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Review: ‘Knock at the Cabin’ is an M. Night Shyamalan Thriller that’s Light on Twists but Heavy on Dread

February 3, 2023Ben MK

What if you were asked to make a life-changing decision based purely on the words of others? And what if it wasn't just the lives of you and your family at stake, but the life of every single human being on the planet? That's the simple but thematically rich premise behind Knock at the Cabin, the latest from M. Night Shyamalan, which tells the tale of a same-sex couple and their adopted daughter who find themselves faced with precisely that scenario, as they're forced to make an impossible sacrifice while being held captive in an isolated cabin in the woods by four complete strangers.

The film follows soon-to-be-eight-year-old Wen (Kristen Cui), and her adoptive parents, Eric (Jonathan Groff) and Andrew (Ben Aldridge), who've left behind their home in the big city for a few days of rest and relaxation off the grid. It's not long before their rustic vacation getaway is interrupted in the most disturbing of ways, though, when a group of apparent home invaders show up their doorstep demanding to be let in. Led by the burly but soft-spoken Leonard (Dave Bautista), a second-grade teacher who claims to have had visions of the apocalypse, this foursome — which also includes an ex-con named Redmond (Rupert Grint), nurse Sabrina (Nikki Amuka-Bird) and line cook Adriane (Abby Quinn) — present Eric and Andrew with an unfathomable proposal: choose one person from their family of three to die, and in exchange, the rest of the world will live. Should they refuse to offer up this blood sacrifice, however, then they would be responsible for bringing about the end of all humanity.

Not surprisingly, Eric and Andrew are completely unconvinced by Leonard and his associates' reason for taking them hostage — at least initially. But as the hours pass and they're forced to watch their captors demonstrate their unwavering belief in this doomsday prophecy while bearing witness to television news reports of shocking and devastating events unfolding around the globe, the pair soon begin to realize that there might be more to their story than just the ravings of a bunch of lunatics. Could their tall tale actually be rooted in the truth? And will Eric and Andrew still choose to save their family versus saving the lives of everyone else on Earth?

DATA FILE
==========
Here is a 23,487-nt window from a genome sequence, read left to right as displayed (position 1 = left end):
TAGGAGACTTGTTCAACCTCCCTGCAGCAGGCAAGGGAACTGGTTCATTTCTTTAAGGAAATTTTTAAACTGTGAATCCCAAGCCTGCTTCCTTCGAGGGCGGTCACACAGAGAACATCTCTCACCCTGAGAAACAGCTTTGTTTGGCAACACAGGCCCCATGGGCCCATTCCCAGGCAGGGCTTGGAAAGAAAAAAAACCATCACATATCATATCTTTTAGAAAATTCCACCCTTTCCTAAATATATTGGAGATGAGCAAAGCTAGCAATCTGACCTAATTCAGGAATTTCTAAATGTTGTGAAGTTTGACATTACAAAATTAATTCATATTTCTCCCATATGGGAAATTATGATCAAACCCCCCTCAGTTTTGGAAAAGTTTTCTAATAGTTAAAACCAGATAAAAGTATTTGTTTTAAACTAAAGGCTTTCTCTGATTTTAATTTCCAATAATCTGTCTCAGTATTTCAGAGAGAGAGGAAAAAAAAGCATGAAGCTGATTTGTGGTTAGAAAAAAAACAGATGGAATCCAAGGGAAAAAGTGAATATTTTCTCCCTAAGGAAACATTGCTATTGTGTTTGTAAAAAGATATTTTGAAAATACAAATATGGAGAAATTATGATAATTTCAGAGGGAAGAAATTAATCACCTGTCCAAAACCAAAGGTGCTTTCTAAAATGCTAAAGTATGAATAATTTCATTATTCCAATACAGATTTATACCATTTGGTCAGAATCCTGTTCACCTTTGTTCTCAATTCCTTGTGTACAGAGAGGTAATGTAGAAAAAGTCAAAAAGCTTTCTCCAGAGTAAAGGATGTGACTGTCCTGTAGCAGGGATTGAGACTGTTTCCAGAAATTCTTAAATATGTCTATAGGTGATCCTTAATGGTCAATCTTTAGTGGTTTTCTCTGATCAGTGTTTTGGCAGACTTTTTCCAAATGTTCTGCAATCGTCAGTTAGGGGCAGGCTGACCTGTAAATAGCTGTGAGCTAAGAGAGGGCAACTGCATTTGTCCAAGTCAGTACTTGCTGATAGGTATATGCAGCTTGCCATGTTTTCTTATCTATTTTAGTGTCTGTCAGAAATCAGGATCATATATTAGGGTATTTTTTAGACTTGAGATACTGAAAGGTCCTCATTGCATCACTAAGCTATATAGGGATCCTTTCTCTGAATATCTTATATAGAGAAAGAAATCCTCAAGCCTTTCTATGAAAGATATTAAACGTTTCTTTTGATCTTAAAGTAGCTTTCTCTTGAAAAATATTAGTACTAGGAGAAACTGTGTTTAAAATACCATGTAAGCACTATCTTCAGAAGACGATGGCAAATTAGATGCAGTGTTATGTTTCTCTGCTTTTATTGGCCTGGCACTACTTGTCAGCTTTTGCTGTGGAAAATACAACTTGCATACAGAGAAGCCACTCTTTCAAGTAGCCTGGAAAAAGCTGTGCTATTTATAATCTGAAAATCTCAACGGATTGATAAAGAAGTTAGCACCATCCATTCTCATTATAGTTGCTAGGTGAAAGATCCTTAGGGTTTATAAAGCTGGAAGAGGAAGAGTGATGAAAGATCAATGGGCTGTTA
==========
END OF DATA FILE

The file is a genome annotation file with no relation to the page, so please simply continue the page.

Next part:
Aside from the obligatory cameo from Shyamalan himself, what follows is unlike anything the 52-year-old filmmaker has ever made. Suffice to say, viewers who go into Knock at the Cabin expecting the usual third-act twist may be woefully disappointed, as the movie all but eschews The Sixth Sense director's usual bag of tricks in favor of something decidedly more straightforward, with Bautista, Groff and Aldridge shouldering the majority of the story's dramatic weight. Whether it's the flashbacks that flesh out Eric and Andrew's relationship and their respective emotional traumas or Leonard's various monologues about how they were all chosen to help prevent the apocalypse, Shyamalan and co-screenwriters Steve Desmond and Michael Sherman do a commendable job adapting author Paul Tremblay's bestselling novel, The Cabin at the End of the World, for the big screen.

In the end, however, just how much audiences connect with the result will depend on how much they're willing to invest in the story's underlying themes of faith and spirituality. Needless to say, these are the factors that will ultimately determine whether Knock at the Cabin is worth watching. But if you're looking for a thriller in the vein of Split, The Visit or Signs, then you might want to think twice about answering the door.

Knock at the Cabin releases February 3rd, 2023 from Universal Pictures. The film has an MPAA rating of R for violence and language. Its runtime is 1 hr. 40 min.

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